Soldiers also battled the separatist rebels in northern Jaffna Peninsula, the traditional homeland of Sri Lanka's ethnic Tamils, killing four insurgents, the military said.
The fighting in northeastern Trincomalee district and in Jaffna was some of the fiercest since the two sides signed a cease-fire agreement in 2002 that was supposed to end two decades of civil war, analysts and European monitors said.
Thorfinnur Omarsson, spokesman for the Nordic team overseeing the cease-fire, said both sides were violating the truce agreement. "It's still valid, but it is now in greater danger than before," he said.
The rebels earlier this month shut a reservoir sluice gate in an area under their control in eastern Trincomalee district, cutting water to 60,000 people living in villages in nearby government-controlled territory. They said it was in retaliation for the government's reneging on a promise to build a water tower for adjacent rebel-held areas.
Sri Lanka retaliated with days of airstrikes on rebel bases and on Sunday deployed ground troops to take back the water supply. Troops and Tamil rebels traded artillery fire Monday, while the air force launched strikes on rebel targets, said military officials, who cannot be named under army regulations.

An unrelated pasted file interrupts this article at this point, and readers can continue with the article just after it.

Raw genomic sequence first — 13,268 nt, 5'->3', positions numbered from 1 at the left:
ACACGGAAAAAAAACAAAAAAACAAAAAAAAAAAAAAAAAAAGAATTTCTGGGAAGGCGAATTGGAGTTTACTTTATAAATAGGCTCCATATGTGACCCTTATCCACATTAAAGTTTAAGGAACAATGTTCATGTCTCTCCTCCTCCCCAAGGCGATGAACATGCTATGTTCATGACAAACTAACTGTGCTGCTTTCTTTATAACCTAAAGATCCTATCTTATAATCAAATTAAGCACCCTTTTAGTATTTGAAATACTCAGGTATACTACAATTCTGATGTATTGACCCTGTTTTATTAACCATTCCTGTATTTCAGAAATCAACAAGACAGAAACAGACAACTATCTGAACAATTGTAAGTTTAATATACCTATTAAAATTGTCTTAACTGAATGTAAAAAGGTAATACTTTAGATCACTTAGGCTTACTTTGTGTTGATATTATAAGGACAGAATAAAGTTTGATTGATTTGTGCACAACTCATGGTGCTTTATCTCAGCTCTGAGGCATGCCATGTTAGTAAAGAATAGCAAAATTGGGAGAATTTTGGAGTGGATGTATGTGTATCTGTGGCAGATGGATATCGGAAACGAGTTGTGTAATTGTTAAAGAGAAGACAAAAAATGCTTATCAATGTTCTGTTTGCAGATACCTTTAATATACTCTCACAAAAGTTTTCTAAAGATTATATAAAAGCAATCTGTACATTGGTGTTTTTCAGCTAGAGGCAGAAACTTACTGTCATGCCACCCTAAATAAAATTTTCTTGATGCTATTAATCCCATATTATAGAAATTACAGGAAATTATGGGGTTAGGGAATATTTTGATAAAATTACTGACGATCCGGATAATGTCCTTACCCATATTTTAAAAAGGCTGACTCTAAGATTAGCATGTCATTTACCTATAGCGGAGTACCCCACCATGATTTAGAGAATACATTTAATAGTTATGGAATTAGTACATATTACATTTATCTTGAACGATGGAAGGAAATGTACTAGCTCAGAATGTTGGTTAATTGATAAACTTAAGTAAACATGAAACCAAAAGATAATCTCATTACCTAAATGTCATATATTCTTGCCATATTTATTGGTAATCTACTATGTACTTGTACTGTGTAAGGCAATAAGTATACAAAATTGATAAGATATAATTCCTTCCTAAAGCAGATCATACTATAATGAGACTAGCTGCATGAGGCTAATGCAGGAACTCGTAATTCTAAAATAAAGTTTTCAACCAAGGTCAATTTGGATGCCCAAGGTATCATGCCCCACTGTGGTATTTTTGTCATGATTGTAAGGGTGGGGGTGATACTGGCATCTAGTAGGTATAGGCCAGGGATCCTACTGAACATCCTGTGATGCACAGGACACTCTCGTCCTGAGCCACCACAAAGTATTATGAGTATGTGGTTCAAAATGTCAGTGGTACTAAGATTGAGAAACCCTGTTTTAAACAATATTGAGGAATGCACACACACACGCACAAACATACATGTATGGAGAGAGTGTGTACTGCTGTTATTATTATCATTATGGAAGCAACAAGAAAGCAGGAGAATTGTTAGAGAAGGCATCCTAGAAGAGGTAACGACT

Military spokesman Brig. Prasad Samarasinghe said 35 rebel fighters and seven Sri Lankan soldiers were killed. The pro-rebel Web-site, TamilNet, however, said only two of its fighters were killed, the AP reports.
Soldiers also engaged Tamil rebels at a forward defense line in Jaffna Peninsula, the traditional homeland of Sri Lanka's 3.2 million ethnic Tamil minority, after rebels fired mortars at troops. Four rebel fighters were killed, Samarasinghe said.
TamilNet made no mention of rebel casualties in the Jaffna fighting, but said three Sri Lankan soldiers were wounded in the attack.
There was no immediate independent confirmation of the casualties.